This spring, a man called “Al Taylor” sent a video of a woman with a blurred face and blonde wig recounting the allegations against Trump to news outlets, saying he wanted $1 million for it. Taylor, the Guardian reported, was actually Norm Lubow, a former producer on the Jerry Springer show who has a history of using fake names and disguises to make juicy, false claims about celebrities.
Lubow has, in the past, falsely claimed to represent Casey Anthony, the Florida woman accused of killing her 2-year-old daughter; taken credit for a stunt actually pulled off by German artists; claimed he sold cocaine to OJ Simpson; and promoted a theory that Courtney Love had Kurt Cobain murdered.
Aside from the video Taylor was promoting, Johnson hasn’t made herself available for interviews (even anonymously), nor have the other two witnesses including in the filing. Jezebel’s Anna Merlan, who has written about the case, said on Twitter that a district attorney who reached out to the lawsuit backers asking to speak with Johnson was rebuffed. The address on the California lawsuit was for a foreclosed house where no one lives.
The lawsuit was promoted to the media by an anti-Trump, anti-abortion activist named Steve Baer, a conservative activist and donor with a very influential email list. Baer too, has a history of passing around “whoa if true” rumors: Last year, he was a key figure in spreading the notion that US Rep. Kevin McCarthy was having an extramarital affair with a woman in Congress when McCarthy was a candidate to become speaker of the House. There was no evidence that the rumors were true, but Baer sent “multiple emails” to “high-powered Republicans” based on a report from Charles C. Johnson’s GotNews, and the rumors eventually forced McCarthy out of the race.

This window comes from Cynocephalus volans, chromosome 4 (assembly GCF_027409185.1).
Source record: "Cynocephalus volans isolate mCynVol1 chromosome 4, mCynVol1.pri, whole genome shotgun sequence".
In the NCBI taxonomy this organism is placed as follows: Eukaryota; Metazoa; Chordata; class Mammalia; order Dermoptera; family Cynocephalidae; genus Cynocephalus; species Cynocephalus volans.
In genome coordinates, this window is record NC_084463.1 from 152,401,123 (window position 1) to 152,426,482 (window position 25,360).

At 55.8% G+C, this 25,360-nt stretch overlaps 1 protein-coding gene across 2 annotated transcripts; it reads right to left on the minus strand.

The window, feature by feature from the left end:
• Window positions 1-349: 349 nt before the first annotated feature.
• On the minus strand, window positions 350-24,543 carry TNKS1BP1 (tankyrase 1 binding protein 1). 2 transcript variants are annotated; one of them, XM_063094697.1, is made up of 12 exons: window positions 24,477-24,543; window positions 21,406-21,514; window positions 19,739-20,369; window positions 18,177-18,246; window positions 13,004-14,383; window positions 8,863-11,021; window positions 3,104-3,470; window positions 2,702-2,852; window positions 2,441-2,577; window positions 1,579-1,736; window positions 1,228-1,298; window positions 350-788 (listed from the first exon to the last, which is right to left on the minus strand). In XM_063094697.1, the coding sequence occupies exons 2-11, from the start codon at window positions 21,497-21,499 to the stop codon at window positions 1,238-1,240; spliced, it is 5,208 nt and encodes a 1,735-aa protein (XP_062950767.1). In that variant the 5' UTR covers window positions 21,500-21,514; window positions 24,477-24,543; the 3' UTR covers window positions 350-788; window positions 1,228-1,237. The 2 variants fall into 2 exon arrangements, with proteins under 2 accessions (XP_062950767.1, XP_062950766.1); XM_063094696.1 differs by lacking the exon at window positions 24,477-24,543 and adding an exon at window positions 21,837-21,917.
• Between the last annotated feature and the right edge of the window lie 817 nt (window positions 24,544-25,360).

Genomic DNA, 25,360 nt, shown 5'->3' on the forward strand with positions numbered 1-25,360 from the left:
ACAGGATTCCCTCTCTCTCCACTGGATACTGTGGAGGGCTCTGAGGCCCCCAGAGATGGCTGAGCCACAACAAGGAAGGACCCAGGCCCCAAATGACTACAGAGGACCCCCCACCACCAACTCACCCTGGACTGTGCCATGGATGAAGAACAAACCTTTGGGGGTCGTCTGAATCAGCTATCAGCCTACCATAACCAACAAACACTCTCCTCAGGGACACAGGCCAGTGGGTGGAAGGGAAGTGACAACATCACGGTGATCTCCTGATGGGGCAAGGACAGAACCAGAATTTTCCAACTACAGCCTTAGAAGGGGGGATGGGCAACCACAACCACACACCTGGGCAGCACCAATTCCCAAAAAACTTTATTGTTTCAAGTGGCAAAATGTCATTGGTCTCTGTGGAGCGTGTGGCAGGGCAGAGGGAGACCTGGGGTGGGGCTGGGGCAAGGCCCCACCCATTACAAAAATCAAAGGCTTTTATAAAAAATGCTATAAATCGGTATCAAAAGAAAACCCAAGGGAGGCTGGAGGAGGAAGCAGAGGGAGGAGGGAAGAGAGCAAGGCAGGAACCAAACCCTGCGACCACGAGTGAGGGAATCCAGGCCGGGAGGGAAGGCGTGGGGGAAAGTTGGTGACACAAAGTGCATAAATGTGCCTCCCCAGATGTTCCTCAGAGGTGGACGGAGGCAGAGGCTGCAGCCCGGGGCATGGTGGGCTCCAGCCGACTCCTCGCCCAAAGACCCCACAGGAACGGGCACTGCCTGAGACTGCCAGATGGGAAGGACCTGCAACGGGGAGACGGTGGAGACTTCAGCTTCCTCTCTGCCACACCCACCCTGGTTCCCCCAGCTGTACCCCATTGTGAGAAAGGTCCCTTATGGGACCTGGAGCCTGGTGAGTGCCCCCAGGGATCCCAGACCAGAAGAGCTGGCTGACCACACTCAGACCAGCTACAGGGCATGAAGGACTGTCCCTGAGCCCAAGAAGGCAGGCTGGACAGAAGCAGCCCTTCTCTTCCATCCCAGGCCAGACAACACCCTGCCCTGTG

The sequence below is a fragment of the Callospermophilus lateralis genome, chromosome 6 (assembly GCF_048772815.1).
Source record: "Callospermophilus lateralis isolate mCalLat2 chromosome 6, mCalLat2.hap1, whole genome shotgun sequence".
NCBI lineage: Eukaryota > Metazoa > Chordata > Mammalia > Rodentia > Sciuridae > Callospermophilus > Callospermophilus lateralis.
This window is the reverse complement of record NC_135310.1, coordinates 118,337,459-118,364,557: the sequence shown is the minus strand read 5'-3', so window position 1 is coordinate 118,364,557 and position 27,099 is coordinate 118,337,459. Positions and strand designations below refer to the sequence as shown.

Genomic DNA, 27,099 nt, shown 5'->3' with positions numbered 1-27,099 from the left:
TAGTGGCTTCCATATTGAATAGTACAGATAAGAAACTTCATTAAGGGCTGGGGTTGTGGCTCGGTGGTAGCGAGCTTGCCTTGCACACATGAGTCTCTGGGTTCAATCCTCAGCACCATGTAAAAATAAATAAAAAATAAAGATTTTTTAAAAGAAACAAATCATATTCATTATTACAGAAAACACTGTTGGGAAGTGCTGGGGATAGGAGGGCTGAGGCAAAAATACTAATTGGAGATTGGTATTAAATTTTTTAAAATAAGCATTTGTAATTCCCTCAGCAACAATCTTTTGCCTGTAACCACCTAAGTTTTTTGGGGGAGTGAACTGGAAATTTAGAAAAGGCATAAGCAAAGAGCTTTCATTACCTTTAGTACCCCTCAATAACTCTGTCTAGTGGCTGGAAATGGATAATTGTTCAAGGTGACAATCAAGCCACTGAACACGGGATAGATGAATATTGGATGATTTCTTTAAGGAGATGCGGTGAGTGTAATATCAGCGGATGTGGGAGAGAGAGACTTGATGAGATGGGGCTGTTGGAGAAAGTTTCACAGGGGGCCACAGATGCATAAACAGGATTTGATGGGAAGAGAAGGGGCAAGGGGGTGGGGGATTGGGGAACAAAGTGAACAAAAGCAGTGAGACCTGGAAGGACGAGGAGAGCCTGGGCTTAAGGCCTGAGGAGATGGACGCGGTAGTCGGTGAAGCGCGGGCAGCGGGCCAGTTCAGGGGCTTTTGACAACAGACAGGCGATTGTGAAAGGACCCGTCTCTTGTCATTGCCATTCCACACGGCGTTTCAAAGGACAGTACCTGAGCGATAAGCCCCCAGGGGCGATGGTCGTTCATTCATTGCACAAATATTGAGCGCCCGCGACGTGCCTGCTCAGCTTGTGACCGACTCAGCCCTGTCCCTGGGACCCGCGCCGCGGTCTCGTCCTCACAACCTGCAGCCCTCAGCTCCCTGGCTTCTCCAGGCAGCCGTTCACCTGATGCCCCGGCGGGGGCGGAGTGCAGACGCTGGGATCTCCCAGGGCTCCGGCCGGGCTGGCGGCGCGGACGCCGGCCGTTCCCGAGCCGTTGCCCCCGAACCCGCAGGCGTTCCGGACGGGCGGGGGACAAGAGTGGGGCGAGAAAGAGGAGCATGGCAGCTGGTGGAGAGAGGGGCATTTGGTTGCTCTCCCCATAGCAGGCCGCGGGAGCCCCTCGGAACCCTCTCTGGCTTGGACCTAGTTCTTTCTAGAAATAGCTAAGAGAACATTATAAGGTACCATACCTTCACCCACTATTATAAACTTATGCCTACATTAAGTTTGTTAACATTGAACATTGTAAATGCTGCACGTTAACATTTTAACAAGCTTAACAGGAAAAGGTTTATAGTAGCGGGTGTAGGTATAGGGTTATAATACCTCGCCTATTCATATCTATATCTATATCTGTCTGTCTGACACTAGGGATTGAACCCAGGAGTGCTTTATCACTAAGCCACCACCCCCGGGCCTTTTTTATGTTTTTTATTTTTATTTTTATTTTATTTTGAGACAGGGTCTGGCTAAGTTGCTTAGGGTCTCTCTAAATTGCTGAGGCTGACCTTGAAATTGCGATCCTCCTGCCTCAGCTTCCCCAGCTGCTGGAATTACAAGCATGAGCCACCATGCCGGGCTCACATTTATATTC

To sum up: The allegations against Trump are from an anonymous plaintiff who refuses to give interviews or to speak to a district attorney, represented by a public spokesman with a false name and a history of making up inflammatory stories about celebrities. The rumors were promoted to the media by a conservative anti-Trump gadfly who, just a year ago, used another evidence-free rumor to accomplish his political goals.
So most media outlets haven’t written about the Katie Johnson lawsuit. The allegations seem so likely to be untrue that even writing the words “Trump” and “allegedly raped a 13-year-old” in the same sentence feels sort of icky.
That’s why Trump’s strategy in bringing up Bill Clinton’s alleged misconduct is risky. He’s vastly lowering the bar for how much evidence is needed to make something a top-tier issue in the presidential race.
It would be weird and inappropriate for Clinton to open the next debate arguing that Trump not only has a history of harassing women (for which there is a lot of evidence), but also he was probably a child molester (for which there is none). But if she did, she’d be playing out of the same playbook he used against her Sunday night.
Correction: A previous version of this story didn’t note the witness statements included in the lawsuit against Trump alleging he raped a 13-year-old girl.